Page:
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European Council summit

As the crunch summit of the European Council on 17-18 October approaches, speculations about the EU’s strategy mount.

This is perhaps a little odd, given that that strategy has remained more or less the same ever since the Brexit negotiations started.

First, the EU has been ready and willing to engage in negotiations whenever needed or requested by the UK.

The European Council adopted its guidelines for the chief negotiator Michel Barnier and his team in the Commission just a month after Theresa May triggered Article 50 in March 2017.

The guidelines, which were later translated into formal negotiating directives, stressed the need to reach an agreement that would minimise the disruption caused by Brexit, and to solve the issues around citizens’ rights, financial commitments and the Irish border.

Provided with these negotiating directives, Barnier and his team could meet with their British counterparts as soon as the UK government was ready to start talks in June 2017.

Throughout the 18 months that followed, the EU and the UK negotiating teams engaged in frequent and intense negotiations leading to the adoption of the 600-page Withdrawal Agreement.

After the Withdrawal Agreement being rejected three times in parliament, and the subsequent change in leadership in the UK, no calls were made to resume negotiations for several months, despite the clock ticking.

However, as soon as the UK submitted its most recent proposals aimed at amending the Irish backstop – seen as the main problem by many of the MPs rejecting the Withdrawal Agreement – the EU responded by immediately re-entering negotiations (which are on-going at the time of writing).

This willingness of the EU to engage is also evident at the highest political level.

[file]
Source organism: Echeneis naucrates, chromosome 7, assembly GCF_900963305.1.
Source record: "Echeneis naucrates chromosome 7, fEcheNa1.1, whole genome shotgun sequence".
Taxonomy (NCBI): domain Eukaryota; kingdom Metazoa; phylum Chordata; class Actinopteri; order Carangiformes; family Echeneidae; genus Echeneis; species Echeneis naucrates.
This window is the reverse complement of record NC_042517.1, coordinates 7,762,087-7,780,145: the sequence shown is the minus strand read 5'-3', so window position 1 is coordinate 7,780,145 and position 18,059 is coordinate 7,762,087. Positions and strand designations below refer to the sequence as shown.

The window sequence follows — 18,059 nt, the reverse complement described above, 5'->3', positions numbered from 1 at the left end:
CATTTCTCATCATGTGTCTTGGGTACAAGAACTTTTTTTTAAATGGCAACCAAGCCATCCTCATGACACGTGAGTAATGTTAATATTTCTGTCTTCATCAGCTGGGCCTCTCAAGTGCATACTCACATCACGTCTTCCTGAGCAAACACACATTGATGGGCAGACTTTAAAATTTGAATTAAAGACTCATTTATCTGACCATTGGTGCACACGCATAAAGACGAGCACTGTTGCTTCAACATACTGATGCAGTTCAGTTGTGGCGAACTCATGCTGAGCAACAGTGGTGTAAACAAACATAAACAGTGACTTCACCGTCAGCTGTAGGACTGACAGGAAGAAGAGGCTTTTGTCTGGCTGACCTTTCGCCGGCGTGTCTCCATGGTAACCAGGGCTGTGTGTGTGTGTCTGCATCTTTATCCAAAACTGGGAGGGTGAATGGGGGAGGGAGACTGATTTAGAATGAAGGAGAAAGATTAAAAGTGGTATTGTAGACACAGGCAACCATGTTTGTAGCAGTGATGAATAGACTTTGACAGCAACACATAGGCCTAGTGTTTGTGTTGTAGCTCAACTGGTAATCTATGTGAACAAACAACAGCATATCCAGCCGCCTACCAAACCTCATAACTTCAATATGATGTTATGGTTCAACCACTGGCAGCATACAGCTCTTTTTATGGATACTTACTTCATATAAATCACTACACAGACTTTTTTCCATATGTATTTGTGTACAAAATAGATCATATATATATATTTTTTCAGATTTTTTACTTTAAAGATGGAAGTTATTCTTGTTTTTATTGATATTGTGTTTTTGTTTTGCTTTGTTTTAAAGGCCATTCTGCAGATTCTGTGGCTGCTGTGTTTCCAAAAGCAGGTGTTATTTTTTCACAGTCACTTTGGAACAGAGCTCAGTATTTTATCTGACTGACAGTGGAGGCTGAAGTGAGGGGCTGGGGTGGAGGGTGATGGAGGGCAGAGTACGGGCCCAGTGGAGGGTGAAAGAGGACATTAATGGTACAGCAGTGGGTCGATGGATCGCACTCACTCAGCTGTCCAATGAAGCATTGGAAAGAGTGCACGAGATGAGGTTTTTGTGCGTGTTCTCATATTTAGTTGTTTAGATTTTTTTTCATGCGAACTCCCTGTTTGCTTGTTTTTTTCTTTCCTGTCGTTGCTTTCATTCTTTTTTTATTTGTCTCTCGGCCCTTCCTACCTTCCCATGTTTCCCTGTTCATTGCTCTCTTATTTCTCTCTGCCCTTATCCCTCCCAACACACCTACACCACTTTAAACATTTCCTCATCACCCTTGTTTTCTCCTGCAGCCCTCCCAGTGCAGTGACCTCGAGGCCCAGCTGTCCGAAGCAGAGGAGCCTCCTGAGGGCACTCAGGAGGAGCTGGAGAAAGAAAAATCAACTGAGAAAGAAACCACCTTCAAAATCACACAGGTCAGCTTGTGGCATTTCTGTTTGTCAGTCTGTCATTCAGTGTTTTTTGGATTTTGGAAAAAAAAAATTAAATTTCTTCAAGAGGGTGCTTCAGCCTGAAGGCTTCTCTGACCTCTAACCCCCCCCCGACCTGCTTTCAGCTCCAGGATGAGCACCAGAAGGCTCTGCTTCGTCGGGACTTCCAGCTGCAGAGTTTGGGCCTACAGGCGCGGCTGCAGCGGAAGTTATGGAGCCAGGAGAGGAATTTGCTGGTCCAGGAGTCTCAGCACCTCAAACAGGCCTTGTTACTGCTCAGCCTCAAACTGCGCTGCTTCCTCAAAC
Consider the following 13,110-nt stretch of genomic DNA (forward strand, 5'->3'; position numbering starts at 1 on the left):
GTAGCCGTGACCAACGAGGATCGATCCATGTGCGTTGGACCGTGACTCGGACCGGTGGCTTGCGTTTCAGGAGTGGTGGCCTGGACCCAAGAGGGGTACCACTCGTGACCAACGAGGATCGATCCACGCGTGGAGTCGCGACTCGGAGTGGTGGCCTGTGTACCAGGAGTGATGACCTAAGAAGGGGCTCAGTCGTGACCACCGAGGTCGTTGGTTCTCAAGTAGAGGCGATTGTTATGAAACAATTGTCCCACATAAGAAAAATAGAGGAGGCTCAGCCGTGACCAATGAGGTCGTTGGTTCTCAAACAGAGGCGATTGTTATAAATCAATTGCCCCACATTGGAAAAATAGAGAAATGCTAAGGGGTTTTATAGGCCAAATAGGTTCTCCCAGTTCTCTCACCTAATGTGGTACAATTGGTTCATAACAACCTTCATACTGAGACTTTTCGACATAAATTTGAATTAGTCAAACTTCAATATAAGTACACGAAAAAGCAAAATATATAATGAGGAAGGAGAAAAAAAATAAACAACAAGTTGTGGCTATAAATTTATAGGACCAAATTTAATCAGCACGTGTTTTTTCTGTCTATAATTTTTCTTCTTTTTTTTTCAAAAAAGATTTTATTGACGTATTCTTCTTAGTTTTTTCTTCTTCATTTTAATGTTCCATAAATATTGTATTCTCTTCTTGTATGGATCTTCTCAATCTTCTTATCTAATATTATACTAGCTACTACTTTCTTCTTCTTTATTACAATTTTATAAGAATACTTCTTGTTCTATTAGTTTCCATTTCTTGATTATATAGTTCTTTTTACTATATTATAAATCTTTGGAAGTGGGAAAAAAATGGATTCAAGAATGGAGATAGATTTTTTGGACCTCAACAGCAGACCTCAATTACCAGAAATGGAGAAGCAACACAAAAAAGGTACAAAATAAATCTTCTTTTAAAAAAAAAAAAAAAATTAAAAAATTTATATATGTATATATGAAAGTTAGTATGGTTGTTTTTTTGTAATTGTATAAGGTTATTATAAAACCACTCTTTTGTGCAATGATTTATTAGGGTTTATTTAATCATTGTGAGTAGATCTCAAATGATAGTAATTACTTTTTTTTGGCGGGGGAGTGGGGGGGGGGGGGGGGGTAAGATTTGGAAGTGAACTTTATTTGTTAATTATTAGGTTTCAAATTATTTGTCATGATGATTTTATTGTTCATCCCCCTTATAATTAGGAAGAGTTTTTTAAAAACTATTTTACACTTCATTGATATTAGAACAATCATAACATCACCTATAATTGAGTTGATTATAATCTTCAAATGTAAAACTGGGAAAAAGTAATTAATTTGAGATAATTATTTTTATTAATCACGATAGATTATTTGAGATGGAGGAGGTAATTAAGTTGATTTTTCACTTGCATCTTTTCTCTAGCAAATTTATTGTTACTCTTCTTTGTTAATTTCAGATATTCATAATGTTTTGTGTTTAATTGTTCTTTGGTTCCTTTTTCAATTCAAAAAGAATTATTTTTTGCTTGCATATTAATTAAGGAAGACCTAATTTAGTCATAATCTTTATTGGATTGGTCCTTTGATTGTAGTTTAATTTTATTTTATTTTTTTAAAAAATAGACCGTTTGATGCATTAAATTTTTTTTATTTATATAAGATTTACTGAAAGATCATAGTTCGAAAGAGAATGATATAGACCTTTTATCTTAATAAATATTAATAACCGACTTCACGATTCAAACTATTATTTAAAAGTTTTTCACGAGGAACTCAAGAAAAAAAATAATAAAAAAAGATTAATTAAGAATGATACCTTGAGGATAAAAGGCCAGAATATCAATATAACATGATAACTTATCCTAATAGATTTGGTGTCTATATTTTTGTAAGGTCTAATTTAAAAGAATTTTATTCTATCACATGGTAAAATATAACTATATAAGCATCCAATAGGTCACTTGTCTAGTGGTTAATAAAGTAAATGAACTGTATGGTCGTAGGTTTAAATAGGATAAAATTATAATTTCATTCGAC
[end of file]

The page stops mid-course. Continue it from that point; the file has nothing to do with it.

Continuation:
The leaders of the EU27 have over the last three years dedicated much time and energy to Brexit during most of the regular European Council summits.

There have also been several Special European Council meetings focusing solely on Brexit when particular issues have had to be solved or when political guidance has been called for.

If needed, the EU has indicated that one such meeting could be held on 29 or 30 October – that is, two days before the UK is scheduled to leave the EU.

This strategy of being ready to engage 24/7 has been adopted to ensure that any lack of progress in the Brexit negotiations cannot be blamed on delays on the EU side.

Second, in terms of the content of a Withdrawal Agreement, the EU has always been clear that any deal must safeguard the integrity of the single market, protect the Good Friday Agreement, and avoid a hard border on the Island of Ireland.

While the EU welcomes Boris Johnson’s proposal for Northern Ireland to remain aligned with EU regulations on agriculture, food and manufactured goods, it has serious concerns over the proposal to have Northern Ireland in the UK customs territory, as it re-introduces the need for some sort of customs checks between Northern Ireland and the Republic of Ireland.